Researchers are closing in on a completed diagram of how human cells protect themselves against constant genetic mistakes that contribute to most diseases, according to a study to be published in the April 18 edition of the journal Cell.
The blueprint for the human body is encoded in genes. Gene expression is the process by which those blueprints are converted into proteins that make up the bodys structures and send its signals. When molecular biologists began analyzing the complete set of human genes (the human genome) in 2001, one surprise was that humans have as few as 30,000 genes when, given their complexity, they should have more than 100,000. How can humans have one-fifth as much genetic material as wheat, for instance, or share one quarter of their genes with fish?
One answer is that humans do more with fewer genes. While genes consist of chains of deoxyribonucleic acids (DNA), they are put into practice by chains of ribonucleic acid chains (RNA), which are modified copies of DNA. Messenger RNA (mRNA) is transported to cellular factories called ribosomes that receive instructions for building proteins by reading mRNA templates, a process called translation. Remarkably, about 75 percent of human genes code for more than one protein through a process called alternate RNA splicing. Unfortunately, the more intricate the splicing process, the greater the opportunity for error. More than one-third of alternatively spliced mRNAs are flawed, and must be destroyed before they can cause harm. Thus, cellular processes that detect and eliminate processing errors are vitally important to effective gene expression.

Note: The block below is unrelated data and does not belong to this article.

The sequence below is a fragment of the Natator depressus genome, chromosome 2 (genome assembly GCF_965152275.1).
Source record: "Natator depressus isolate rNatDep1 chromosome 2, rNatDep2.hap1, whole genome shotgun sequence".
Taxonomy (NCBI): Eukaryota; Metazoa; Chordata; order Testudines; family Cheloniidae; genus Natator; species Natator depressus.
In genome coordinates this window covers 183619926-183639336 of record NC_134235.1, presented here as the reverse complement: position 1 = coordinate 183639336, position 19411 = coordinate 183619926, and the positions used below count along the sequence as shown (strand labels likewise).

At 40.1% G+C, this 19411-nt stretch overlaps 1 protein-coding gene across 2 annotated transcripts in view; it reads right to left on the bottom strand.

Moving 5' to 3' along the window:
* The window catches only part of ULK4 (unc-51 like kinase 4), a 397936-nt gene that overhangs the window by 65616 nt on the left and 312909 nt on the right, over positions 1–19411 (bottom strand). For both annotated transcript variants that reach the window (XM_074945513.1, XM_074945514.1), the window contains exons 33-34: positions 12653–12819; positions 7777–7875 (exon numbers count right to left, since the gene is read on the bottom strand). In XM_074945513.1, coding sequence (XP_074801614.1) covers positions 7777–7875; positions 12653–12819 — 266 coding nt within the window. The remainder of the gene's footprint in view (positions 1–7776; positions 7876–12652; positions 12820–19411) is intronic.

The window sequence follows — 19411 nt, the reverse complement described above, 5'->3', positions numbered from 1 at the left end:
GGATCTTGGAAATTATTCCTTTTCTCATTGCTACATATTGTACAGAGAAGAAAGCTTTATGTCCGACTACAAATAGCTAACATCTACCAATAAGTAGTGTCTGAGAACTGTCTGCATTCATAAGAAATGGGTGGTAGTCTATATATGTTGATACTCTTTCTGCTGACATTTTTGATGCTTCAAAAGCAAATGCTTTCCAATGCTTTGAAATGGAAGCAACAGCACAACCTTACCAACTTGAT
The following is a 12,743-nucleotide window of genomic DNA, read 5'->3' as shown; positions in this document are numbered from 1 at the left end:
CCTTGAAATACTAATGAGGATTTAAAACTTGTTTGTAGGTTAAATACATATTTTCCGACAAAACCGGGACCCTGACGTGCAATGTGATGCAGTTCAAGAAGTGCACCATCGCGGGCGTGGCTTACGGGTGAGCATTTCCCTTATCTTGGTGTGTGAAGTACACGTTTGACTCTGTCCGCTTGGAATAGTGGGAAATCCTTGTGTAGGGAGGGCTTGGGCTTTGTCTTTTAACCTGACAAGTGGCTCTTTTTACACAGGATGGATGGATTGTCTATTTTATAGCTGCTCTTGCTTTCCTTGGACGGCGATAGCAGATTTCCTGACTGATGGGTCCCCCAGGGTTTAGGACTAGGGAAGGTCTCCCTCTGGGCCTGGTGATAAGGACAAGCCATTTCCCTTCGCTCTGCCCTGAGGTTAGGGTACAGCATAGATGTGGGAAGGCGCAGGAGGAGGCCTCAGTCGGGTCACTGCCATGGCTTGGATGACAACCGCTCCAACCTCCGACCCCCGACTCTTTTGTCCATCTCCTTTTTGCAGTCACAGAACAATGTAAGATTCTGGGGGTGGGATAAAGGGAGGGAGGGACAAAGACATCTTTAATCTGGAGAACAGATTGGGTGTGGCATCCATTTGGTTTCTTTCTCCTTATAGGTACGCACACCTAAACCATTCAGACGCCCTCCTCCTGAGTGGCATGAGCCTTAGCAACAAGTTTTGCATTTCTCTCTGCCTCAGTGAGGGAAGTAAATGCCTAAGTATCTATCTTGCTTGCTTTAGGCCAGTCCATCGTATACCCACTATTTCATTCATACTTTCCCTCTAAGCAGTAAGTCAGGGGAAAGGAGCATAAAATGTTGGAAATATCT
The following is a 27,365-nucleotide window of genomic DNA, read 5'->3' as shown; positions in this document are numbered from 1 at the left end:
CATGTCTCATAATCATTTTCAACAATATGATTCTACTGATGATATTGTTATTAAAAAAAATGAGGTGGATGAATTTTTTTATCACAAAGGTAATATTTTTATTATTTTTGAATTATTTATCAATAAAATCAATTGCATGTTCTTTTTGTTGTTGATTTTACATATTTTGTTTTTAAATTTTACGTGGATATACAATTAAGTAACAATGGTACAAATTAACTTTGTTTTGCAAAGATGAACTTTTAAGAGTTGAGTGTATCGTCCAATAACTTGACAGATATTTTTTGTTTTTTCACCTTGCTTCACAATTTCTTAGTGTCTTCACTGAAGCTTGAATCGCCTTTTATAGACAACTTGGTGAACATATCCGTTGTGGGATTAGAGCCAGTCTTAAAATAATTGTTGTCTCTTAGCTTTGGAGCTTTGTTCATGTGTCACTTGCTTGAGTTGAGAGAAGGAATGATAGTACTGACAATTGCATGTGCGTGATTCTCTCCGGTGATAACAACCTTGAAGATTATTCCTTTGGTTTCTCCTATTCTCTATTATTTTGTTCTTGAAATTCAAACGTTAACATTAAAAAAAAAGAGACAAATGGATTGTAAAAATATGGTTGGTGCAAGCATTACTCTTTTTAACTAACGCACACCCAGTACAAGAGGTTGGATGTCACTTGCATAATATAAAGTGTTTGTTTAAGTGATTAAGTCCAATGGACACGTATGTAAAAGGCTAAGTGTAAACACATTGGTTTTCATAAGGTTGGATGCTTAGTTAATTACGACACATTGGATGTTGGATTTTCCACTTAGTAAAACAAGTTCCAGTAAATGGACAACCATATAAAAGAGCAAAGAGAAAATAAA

In recent years, researchers at the University of Rochester Medical Center have revealed the existence of a natural surveillance system called nonsense-mediated mRNA decay (NMD) that determines which mRNAs are fit to serve as protein templates and sees to the destruction of those with flaws. Researchers hope to tweak the proc
|Contact: Greg Williams|
University of Rochester Medical Center